It depends on your stack. If you have a Spring ecosystem deployed, it would be wise to use the framework's specific tools . If JavaEE is something like Arquillian . It might be worth taking a look at Docker and the really good Testcontainers library , which helps in particular to easily and quickly set up an Oracle database for local development or integration tests. For mock testing entire HTTP servers, check out Wiremock . To test asynchronous messaging, try implementing ActiveMQ or RabbitMQ and then writing tests using Awaitility DSL . In addition, all your usual tools are used - Junit , TestNG for AssertJ and Mockito . Please note that this is not a complete list. If you don't find your favorite tool here, please post it in the comments section.

How to enable logging for all Java microservices?

Logging in the case of microservices is an interesting and rather complex topic. Instead of having one log file that you can manipulate with less or grep commands, you now have n log files, and you want them not to be too scattered. The features of the logging ecosystem are well described in this article (in English). Be sure to read it, and pay attention to the section Centralized logging from a microservices perspective . In practice, you will come across different approaches: The system administrator writes certain scripts that collect and merge log files from different servers into a single log file and put them on FTP servers for downloading. Running cat/grep/unig/sort combinations in parallel SSH sessions. This is exactly what Amazon AWS does, and you can let your manager know. Use a tool like Graylog or ELK Stack (Elasticsearch, Logstash, Kibana)

How do my microservices find each other?

Until now, we have assumed that our microservices know about each other and know the corresponding IPS. Let's talk about static configuration. So, our banking monolith [ip =] knows that it needs to talk to the risk server [ip =], which is hardcoded in the properties file. However, you can make things more dynamic:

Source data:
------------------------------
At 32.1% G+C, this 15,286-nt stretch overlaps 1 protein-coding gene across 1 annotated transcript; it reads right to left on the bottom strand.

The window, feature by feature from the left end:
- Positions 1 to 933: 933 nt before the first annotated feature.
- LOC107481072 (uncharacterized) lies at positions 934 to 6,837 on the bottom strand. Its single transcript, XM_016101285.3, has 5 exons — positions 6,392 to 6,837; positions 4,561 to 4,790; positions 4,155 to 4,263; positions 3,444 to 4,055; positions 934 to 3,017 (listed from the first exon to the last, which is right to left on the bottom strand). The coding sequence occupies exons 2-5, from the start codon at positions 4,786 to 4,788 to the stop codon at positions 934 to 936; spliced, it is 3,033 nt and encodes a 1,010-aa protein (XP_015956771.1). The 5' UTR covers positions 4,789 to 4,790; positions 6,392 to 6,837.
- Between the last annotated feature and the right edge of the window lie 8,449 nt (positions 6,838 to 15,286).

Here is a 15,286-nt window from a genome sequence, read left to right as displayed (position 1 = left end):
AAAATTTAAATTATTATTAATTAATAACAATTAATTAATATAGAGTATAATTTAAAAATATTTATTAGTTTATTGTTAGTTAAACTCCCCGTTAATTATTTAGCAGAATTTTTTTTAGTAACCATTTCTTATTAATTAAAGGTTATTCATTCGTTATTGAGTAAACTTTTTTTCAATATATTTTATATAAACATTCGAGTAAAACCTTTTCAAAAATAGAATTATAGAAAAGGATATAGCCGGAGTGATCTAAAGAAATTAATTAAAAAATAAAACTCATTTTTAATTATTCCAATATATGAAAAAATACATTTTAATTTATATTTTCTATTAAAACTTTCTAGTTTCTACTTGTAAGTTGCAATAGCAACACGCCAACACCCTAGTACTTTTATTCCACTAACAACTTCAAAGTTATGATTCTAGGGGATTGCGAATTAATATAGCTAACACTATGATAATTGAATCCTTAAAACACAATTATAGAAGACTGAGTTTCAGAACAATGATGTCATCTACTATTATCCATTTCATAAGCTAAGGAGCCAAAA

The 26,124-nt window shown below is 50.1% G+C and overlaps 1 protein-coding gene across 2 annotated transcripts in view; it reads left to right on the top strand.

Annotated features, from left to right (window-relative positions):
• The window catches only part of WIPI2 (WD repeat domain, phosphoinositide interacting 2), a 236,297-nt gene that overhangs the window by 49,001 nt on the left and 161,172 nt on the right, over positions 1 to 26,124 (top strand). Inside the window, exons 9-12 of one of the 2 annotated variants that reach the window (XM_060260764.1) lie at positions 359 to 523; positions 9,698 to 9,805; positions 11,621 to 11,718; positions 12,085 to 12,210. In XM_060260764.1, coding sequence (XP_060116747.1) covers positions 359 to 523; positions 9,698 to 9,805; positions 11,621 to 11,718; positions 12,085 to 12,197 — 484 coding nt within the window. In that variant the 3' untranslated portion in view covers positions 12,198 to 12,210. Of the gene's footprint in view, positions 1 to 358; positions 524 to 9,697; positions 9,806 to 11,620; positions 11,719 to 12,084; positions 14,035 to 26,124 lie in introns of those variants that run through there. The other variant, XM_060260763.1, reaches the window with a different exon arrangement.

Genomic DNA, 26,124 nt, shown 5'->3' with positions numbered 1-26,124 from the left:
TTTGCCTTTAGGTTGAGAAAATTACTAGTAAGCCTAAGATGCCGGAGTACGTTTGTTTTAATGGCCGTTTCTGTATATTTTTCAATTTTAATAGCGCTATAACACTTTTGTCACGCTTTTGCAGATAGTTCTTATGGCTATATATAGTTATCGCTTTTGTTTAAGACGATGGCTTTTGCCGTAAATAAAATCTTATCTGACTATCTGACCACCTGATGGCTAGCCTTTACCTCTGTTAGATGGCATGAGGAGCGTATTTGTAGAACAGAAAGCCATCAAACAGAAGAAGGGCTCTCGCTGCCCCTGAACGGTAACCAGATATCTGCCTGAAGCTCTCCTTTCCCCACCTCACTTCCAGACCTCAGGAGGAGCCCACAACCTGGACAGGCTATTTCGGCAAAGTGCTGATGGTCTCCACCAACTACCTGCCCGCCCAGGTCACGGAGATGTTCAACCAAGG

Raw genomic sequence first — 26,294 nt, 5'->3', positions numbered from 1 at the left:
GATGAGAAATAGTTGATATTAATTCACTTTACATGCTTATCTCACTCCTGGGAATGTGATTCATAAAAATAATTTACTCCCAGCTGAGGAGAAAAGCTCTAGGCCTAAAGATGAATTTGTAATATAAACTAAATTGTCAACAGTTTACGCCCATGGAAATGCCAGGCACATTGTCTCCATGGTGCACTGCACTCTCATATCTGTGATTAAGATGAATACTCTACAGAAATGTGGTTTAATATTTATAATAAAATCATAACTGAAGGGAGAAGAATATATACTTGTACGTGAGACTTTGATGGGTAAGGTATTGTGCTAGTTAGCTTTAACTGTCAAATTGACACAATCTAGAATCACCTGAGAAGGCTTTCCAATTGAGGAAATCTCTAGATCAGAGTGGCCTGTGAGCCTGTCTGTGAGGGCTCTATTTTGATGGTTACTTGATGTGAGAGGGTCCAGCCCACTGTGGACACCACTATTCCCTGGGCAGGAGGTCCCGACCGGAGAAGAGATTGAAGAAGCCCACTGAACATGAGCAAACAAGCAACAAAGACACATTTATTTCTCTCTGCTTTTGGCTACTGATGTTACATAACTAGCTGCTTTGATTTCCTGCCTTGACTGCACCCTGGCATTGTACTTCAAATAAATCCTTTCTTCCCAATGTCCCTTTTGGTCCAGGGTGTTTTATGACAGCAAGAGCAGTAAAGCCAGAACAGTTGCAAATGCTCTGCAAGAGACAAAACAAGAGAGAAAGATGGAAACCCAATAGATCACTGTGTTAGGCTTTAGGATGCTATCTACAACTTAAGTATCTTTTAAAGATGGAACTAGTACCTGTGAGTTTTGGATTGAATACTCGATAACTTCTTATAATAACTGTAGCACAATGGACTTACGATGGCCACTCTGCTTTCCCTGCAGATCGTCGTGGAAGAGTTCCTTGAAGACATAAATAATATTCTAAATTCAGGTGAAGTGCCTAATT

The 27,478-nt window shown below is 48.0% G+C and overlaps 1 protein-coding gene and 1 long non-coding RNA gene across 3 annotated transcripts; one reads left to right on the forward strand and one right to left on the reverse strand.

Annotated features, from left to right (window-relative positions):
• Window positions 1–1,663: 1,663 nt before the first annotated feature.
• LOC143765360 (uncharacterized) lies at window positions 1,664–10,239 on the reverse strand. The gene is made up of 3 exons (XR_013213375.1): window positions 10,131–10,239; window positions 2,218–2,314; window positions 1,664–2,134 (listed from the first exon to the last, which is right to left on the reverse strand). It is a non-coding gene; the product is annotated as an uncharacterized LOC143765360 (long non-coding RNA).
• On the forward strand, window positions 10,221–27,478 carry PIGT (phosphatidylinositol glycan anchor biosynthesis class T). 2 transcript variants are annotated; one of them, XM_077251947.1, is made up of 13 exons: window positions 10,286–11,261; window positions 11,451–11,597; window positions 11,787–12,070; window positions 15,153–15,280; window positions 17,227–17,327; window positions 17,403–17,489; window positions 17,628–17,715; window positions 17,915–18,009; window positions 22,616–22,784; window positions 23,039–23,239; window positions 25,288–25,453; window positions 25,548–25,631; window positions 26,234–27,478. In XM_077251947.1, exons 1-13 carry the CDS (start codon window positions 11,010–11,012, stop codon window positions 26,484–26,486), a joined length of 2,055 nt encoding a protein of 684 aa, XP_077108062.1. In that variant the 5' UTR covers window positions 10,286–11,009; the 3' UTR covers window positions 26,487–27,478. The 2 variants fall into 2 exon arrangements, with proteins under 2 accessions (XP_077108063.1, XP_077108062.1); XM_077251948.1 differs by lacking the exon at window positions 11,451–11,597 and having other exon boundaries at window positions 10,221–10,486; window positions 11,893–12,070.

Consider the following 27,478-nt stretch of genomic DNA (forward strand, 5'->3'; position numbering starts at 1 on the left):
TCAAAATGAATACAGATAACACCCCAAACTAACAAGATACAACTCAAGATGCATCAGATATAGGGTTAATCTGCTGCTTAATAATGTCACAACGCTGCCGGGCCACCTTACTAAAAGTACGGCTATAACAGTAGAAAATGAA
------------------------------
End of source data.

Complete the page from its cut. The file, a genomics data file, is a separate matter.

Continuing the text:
• Use a cloud-based configuration server from which all microservices pull their configurations instead of deploying files on their microservices.
  • Since your service instances can dynamically change their location, it's worth looking at services that know where your services live, what their IPs are, and how to route them.
  • Now that everything is dynamic, new problems arise, such as the automatic election of a leader: who is the master who works on certain tasks, so as not to process them twice, for example? Who replaces a leader when he fails? On what basis does the replacement take place?
In general terms, this is what is called microservice orchestration and it is another bottomless topic. Libraries like Eureka or Zookeeper try to "solve" these problems by showing which services are available. On the other hand, they introduce additional complexity. Ask anyone who has ever installed ZooKeeper.

How to organize authorization and authentication using Java microservices?

This topic is also worthy of a separate story. Again, options range from hardcoded basic HTTPS authentication with custom security frameworks to running an Oauth2 installation with its own authorization server.

How can I make sure that all my environments look the same?